Maternity Services are I believe ‘pace setters’ in true collaboration with the public to enhance the quality of care. Maternity Services Liaison Committees (MSLCs) date from around 1984 and the Health and Social Care Act of 2012 mandated a requirement of collaboration with the public for all areas across the NHS.
In maternity care, colleagues such as Mary Newburn, Gillian Fletcher, Catherine Williams, Lisa Ramsay and Laura James along with many others have ensured that information on developing Maternity Voices Partnerships (MVPs) which build on the successes of MSLCs, is included in the maternity commissioning resource document published by NHS England https://www.england.nhs.uk/mat-transformation/implementing-better-births/ Chapter 4 and 5 of the resource clearly outlines the importance of Maternity Voices Partnerships (MVPs), it shares how collaborating with the local community can enhance the quality of services by achieving safer and better experiences through the delivery of effective interventions which are led by women, their partners and health care professionals. Everyone has a part to play.
Getting started in co-production can however be a bit daunting, especially if a Local Maternity System (LMS) doesn’t currently have a well-functioning MSLC to draw on so its important to share best practice and prevent reinvention of wheels. The range of resources here on the National Maternity Voices site has been developed by people with lots of experience for Local Maternity Systems to use and develop, they are a useful guide – importantly if you have something better please do share it so that we can continue to grow and develop these resources.
There are also a range of publications and resources that may help to drive improvement programmes in maternity experience that may be helpful too – which you can find on the links page here.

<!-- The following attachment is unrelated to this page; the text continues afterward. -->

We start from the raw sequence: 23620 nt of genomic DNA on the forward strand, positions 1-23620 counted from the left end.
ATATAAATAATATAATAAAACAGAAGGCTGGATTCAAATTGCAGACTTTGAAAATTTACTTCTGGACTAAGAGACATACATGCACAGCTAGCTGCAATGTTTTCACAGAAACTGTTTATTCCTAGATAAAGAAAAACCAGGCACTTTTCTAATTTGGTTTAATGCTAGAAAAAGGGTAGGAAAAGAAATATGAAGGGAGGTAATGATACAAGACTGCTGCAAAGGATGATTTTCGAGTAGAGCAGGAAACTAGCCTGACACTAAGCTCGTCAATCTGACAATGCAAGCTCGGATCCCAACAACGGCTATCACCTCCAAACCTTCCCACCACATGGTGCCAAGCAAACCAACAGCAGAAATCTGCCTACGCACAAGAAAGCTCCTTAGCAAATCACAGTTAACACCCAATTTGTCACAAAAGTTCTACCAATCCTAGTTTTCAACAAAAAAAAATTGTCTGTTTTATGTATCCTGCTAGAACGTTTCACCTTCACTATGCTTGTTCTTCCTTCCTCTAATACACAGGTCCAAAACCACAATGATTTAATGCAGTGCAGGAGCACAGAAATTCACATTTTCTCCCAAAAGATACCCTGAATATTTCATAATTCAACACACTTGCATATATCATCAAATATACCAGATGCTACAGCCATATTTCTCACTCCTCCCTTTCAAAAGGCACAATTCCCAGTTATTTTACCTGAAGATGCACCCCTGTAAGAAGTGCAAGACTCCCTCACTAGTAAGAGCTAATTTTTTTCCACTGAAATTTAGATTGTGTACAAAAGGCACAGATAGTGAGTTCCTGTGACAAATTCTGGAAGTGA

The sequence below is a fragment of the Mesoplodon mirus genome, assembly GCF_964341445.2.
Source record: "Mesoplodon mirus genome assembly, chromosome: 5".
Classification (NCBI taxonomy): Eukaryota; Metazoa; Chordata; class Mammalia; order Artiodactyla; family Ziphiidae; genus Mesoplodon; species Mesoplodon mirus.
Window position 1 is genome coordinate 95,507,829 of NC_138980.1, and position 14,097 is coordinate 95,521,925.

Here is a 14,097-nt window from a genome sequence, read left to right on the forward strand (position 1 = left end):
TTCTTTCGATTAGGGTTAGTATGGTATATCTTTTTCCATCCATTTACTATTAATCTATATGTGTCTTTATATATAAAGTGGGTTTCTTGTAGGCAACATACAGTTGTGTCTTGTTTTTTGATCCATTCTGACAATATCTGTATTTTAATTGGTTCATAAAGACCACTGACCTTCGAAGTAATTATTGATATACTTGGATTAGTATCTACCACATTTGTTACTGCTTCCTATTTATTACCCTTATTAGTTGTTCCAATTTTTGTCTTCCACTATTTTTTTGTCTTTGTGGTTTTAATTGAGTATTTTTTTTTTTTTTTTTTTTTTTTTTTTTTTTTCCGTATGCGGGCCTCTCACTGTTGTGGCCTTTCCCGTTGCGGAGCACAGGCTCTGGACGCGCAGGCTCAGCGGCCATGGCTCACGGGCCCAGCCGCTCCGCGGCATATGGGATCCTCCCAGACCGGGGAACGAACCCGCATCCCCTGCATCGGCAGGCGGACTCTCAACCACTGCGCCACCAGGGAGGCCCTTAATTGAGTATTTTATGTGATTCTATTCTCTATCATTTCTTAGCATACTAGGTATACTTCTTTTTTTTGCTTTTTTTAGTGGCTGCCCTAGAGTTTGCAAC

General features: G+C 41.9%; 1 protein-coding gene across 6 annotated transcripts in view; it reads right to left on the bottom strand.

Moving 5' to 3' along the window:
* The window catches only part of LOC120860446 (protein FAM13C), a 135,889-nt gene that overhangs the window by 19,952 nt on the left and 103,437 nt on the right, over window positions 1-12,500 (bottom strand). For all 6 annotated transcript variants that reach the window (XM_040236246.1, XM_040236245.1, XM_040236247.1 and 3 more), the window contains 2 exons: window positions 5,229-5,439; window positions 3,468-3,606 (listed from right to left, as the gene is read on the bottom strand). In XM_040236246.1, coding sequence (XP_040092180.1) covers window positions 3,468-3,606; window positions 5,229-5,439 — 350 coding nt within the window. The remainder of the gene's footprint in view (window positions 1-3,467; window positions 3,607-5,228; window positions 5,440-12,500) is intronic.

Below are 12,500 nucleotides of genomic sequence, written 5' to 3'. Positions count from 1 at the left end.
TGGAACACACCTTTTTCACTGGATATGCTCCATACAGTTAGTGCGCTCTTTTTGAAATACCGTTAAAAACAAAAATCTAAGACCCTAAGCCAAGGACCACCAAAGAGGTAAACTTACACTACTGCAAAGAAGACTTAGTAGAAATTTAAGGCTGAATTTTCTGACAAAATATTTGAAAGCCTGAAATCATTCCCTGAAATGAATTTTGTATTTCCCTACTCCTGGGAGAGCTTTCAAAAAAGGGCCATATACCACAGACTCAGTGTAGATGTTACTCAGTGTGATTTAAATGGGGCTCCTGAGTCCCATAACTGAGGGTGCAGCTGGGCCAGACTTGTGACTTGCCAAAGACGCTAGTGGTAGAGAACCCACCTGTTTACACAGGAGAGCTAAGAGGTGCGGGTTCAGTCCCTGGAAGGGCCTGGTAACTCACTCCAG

So some top tips from what we’re learnt so far, but you’ll have many more to add!
- Scope current MSLC/MVP arrangements
- Identify local charities to work with e.g. SANDS, NCT
- Tap into local health care professionals such as health visitors, special needs health visitors, children’s centres and other community organisations who will have intelligence about local women’s networks targeting this population
- Tap into ‘seldom heard’ groups via local community intelligence such as HealthWatch
- Where there are vulnerable communities connect with local house associations who will be able to help connect to specific groups.
- Be prepared to ‘go to’ women, families mother/father & baby sessions rather than expecting them to go to you.
- Spend time in antenatal & postnatal clinics having conversations with families https://ed-danmark.com/koeb-generisk-levitra-….
Ensure challenges/programmes of improvement work are co-produced as this ensures the programme is ‘owned’ by all from the outset (rather than imposed) and energy is harnessed for improvement.
Working together is really energising, and whilst of course it takes organising and time, it does deliver great results!
Kath Evans, Experience of Care Lead, Maternity, Infants, Children & Young People, NHS England
RGN, RSCN, MSc (Nursing), PG Dip (Education), BSc (Hons), PG Dip (Management), Institute of Leadership and Management (ILM) Accredited Coach.
Kath is a registered general and children’s nurse and her career has included clinical, educational, managerial and service improvement roles. She is Experience of Care Lead for Maternity, Infants, Children and Young People at NHS England where she is committed to ensuring the voice of children, young people, families/carers and maternity service users are heard in their care and in the design, delivery and commissioning of services. Kath is a keen user of social media (@KathEvans2) to connect with communities to inform programmes of work and is a Health Care Ambassador for Save the Children.
Email: firstname.lastname@example.org Twitter: @kathevans2